I wish I could say that I have always wanted to write a novel. But if I said that, I would be lying.

Whenever well-meaning people suggested that I should write a book -- and, for some reason, they suggested it often -- I always answered that I was not disciplined enough to undertake such a time-consuming project.

The idea that journalists should be able to produce novels easily and painlessly is a lot of hogwash. Fiction writing is a foreign territory to us. We are used to reporting the facts in a straightforward and unbiased manner -- or so we say. And we are accustomed to a quick, adrenaline-pumping schedule of weekly or daily deadlines. Conditioned by years of those fast-paced but, mercifully, short-lived timeframes, I didn't think that I had the attention span necessary to toil over a book.

So the thought of undertaking a slow, arduous writing project, with no definable end in view, didn't turn me on. In my mind working on a book was, as another writer, Richard Krzemien, so aptly put it, "tougher than Himalayan jerky in January."

It was.

One of the great mysteries of life is why some of us end up eating crow. I am still choking on mine!

So what happened? One morning in December 2003, I opened my eyes and I knew
that there was a novel inside me desperately wanting to get out. I was perplexed at how this novel got into me in the first place. There had been no warning signs or other symptoms.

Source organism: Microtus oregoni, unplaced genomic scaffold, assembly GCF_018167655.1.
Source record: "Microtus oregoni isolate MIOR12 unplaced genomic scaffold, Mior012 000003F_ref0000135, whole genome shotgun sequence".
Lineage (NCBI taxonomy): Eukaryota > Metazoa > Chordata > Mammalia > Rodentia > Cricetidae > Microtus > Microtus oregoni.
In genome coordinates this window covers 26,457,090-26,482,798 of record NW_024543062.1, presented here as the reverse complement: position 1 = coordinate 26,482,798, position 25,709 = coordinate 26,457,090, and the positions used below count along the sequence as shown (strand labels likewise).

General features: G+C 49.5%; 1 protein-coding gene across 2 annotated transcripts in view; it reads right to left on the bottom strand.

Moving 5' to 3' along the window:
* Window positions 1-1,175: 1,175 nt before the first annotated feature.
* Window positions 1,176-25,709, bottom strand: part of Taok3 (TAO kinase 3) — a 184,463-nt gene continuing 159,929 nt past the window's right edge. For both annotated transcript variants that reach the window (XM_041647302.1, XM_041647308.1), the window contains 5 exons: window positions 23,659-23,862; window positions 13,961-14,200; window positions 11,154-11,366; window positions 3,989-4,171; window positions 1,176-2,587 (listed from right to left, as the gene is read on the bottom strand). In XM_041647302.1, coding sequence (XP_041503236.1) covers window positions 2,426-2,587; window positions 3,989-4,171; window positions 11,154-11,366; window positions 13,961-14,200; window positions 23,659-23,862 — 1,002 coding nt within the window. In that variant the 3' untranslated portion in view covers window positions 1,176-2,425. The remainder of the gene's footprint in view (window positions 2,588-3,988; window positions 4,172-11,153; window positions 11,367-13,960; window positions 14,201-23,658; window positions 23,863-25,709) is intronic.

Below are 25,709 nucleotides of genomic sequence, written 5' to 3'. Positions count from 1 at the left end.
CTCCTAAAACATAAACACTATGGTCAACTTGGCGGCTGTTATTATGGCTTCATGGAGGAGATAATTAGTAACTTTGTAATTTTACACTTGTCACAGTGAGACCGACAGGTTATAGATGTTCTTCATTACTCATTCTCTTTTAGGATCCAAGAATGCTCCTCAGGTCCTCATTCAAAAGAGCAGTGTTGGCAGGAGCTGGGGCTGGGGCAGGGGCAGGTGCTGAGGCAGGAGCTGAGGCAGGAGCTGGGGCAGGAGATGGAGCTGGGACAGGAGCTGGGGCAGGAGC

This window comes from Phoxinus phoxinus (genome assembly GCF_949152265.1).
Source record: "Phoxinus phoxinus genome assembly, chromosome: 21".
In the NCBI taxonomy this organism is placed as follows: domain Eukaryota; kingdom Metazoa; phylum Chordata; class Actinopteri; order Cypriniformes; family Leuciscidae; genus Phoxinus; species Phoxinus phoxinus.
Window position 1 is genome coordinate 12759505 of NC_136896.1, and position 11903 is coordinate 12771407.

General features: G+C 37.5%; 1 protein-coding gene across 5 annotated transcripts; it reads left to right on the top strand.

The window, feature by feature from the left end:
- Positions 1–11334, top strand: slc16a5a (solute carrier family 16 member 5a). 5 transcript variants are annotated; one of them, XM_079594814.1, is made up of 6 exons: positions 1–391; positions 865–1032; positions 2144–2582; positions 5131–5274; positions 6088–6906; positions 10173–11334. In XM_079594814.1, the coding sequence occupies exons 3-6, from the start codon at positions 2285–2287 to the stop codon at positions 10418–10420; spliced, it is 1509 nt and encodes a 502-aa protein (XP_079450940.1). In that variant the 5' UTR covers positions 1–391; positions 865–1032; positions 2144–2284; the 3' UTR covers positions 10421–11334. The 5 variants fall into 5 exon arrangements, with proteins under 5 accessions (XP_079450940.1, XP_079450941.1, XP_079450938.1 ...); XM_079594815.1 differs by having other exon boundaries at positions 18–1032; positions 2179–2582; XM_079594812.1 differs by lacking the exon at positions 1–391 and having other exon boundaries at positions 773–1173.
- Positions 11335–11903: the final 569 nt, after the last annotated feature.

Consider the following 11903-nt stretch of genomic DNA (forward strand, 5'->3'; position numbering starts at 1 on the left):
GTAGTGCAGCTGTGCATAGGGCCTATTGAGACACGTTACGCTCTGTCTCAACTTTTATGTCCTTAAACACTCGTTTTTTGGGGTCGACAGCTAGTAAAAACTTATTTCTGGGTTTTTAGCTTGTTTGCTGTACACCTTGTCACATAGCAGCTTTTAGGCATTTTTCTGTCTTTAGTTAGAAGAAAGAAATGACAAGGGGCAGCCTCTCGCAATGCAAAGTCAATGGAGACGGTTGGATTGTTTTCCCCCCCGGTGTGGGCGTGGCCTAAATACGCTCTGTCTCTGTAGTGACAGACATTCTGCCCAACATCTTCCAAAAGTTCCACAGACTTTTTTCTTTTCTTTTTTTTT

By the time I fully awoke, the novel's plot was slowly but steadily thickening. Characters were born. Even dialogues started to appear before my eyes in a Times Roman script. Just like that. I swear!

So I got up, shuffled across the hall to my office, shook off dog hair from the chair, and dusted off cookie crumbs from the desk. I turned on my computer and started to write.

Okay, so it wasn't all flawless and flowing. I'd grapple with the style and wording, with characters and narratives, with settings and dialogues. And, of course, the most dreaded enemy of all: writer's block!

I'd go to sleep plotting a scene or a twist, and wake up in the morning still not sure what fate would befall my characters that day. I even started speaking in dialogues; one moment I'd be Megan, the next Brent. And then -- God help me -- Mamma! I carried these multiple personalities in me for over a year, thinking thoughts and speaking words that were not mine.

Such is the life of a novelist. Himalayan jerky in January.

About the Author

H.B. Milligan (Helena Bachmann Milligan) is a graduate of New York University. She majored in journalism and, immediately after graduation, worked as a staff writer at the Herald Statesman in Yonkers, N.Y.

In the 1990s she worked as a European correspondent for USA Today. Her current job (since 1998) is as the Geneva, Switzerland correspondent for Time Magazine.

In addition to the above publications, Helena also wrote freelance articles for Los Angeles Times, N.Y. Newsday, United Press International, Wine Spectator, Science Magazine and others.

She lives in Geneva, Switzerland and Bradenton FL.

The award-winning novel, Teeth in a Pickle Jar, is her first work of fiction.

Email the author at: iwriteforliving@yahoo.com

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